Thursday, June 26, 2008
Monday, June 9, 2008
Just got back from a wonderful weekend. Short but wonderful. A few years ago I ran across an article in one of my many home deco magazines about a farm not too far from here (almost a 3 hour drive), and it was love at first sight. I had always been hoping to find a nice get-away, where we could spend some holiday time each year, gather memories, have adventures and just let our souls lavish in beautiful surroundings. Well, I’ve found it! Grillenöd is a romantically isolated property about half an hour away from Passau (itself a jem), at the end of a long winding dirt road which leads up through an “Alle” of oak trees. The Swedish style farm was lovingly and tastefully built over a ten year period by the Swedish wolf researcher, Eric Zimen and his artist wife. Since his death 5 years ago, Mona Zimen has managed to run the farm, work full time as a teacher, raise their 4 adoptive kids from Columbia, host children’s camps two weeks every summer as well as several weekends throughout the year, run a guest house, and expand her already impressive artistic repertoire to include sculpting. It was inspiring and exciting to meet such an accomplished woman.
Contrary to the internet weather reports, the sun held the stage until way past supper time Saturday, when stormy weather finally drew the curtain on out door activities. Jan, our kids and the two Zimen boys cooled down in the pond before and after lunch, while I tried to relax and read on the pier. This was after visits to the horses, ponies, and donkeys and an energetic soccer game. The kids got to hold a new born lamb, and play “Mary” to the tame lamb, which would have even followed them to school had it been a Monday. It was hilarious watching this sheep “hang out” with the group of kids as if they were a flock of sheep. Charis made breakfast for Jan and I, even getting the eggs herself from the chicken hutch. Sunday was another beautiful and sunny day of sleeping in, an unhurried breakfast, and quickly packing. The kids took another dip in the pond, while we enjoyed getting to know Mona Zimen, who was finishing off a bronze bust, and an acquaintance of her family, Joseph. Again, it was the stormy weather which called curfew to our visit, and finally sent us on our way home an hour after we had actually planned to leave.
We signed the kids up for a week-long summer camp, which is the first week of summer break in August. Jan and I hope to get back there sometime as well for a longer stay, if not this year than next. Sure beats the long drive to Sweden!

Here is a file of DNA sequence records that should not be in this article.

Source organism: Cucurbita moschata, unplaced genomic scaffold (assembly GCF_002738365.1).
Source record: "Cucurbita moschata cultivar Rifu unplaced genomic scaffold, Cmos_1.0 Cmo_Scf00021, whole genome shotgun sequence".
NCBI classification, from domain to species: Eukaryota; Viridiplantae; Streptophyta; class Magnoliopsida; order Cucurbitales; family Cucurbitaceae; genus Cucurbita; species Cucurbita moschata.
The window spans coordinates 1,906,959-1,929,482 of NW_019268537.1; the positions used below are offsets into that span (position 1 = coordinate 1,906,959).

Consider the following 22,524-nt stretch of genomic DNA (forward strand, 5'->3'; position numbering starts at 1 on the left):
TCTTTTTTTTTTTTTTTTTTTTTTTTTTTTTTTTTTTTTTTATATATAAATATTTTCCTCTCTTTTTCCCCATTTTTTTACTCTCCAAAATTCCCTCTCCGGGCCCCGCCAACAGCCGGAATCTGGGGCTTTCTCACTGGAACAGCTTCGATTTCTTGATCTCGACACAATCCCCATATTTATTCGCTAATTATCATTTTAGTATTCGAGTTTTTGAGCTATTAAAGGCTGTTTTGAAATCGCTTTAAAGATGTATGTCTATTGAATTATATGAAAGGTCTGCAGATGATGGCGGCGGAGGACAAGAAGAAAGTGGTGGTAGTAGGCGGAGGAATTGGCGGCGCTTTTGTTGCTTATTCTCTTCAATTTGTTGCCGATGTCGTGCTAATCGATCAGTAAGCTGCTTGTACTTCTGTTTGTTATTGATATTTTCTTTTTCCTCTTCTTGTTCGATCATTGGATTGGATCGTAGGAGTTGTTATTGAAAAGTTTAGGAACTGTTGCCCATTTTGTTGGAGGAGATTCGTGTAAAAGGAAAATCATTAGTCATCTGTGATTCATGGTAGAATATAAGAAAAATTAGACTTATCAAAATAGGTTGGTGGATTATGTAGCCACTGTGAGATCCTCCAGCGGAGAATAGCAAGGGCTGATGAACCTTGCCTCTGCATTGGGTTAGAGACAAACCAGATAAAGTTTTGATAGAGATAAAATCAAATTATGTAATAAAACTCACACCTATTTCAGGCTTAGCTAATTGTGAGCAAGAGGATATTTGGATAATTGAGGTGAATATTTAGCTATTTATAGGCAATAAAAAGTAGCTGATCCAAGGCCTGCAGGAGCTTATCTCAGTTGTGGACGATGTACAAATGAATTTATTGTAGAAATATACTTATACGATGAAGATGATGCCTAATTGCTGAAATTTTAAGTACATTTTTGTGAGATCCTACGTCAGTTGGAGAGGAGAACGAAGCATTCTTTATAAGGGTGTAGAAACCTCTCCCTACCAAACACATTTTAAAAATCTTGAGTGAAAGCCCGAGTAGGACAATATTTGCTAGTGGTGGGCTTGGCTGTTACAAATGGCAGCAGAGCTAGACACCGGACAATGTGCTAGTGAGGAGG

I'm posting more pictures on piccasa, and you can check out the website to see even better pictures from my list of links under the title "Check it Out.
Wednesday, June 4, 2008
The grass is greener on the other side of the fence. Anyone standing on our balcony and comparing the thin dish towel strip of luscious lawn that belongs to our neighbors with the blotchy brown, green and white stuff on our side of the fence, would concur with this obvious fact. Of course the important thing is how one feels about it. It is not an imperative that such a blatant inequality evoke feelings of inferiority or envy. But it does. As you probably can guess, if you are someone who knows me well, I’m not at all happy about the fact that our grass isn’t as green. It is mossy in the shady spots, and brown in the sunny parts. Our yard is full of unrelenting weeds, and there are camouflaged potholes scattered throughout. Never mind the fact that we have a good 700 square meters more garden, space for a swing set, slide, a wading pool big enough for all the neighborhood kids, including the big boys, and more than enough flower beds ... more roses than I can mentally count. Still, how much nicer it would be, if we had one of those manicured English lawns underlying it all.
Not everyone in our family feels this way, however. Don’t misunderstand me, we are all aware that our grass doesn’t live up to its name. A condition most apparent when we have just been visiting friends whose thumbs are greener than ours, but not all of us Fischers think that that is a bad thing. Just the other day when the girls were happily practicing cartwheels and handstands in the garden, Charis, unsolicited, offered her perspective on our pathetic looking yard. “Mama, I like our garden better than our neighbor’s! They don’t have any daisies! And we have lots of dandelions and clover for our turtles to eat.”
Dumb kid! What does she know? The girls protest every time Jonathan cuts the grass, because he is murdering all the daisies. Admitted, they do make for pretty crowns, but they grow back the very next day, and we have no shortage!
Then she went on to say something I found to be quite profound for her age. “Mama, it is just like someone with a horse who whips and beats it to get it to do exactly what they want it to do. It has to do every little thing just right, or it will get beaten. It has no freedom. (Our neighbors) do the same thing with their grass, they whip it to get it to be perfect. I like our grass, it doesn’t have to be perfect.” Wow, what an analogy. Charis is only ten. Somewhere in what she said there is a lesson for me, I’m sure.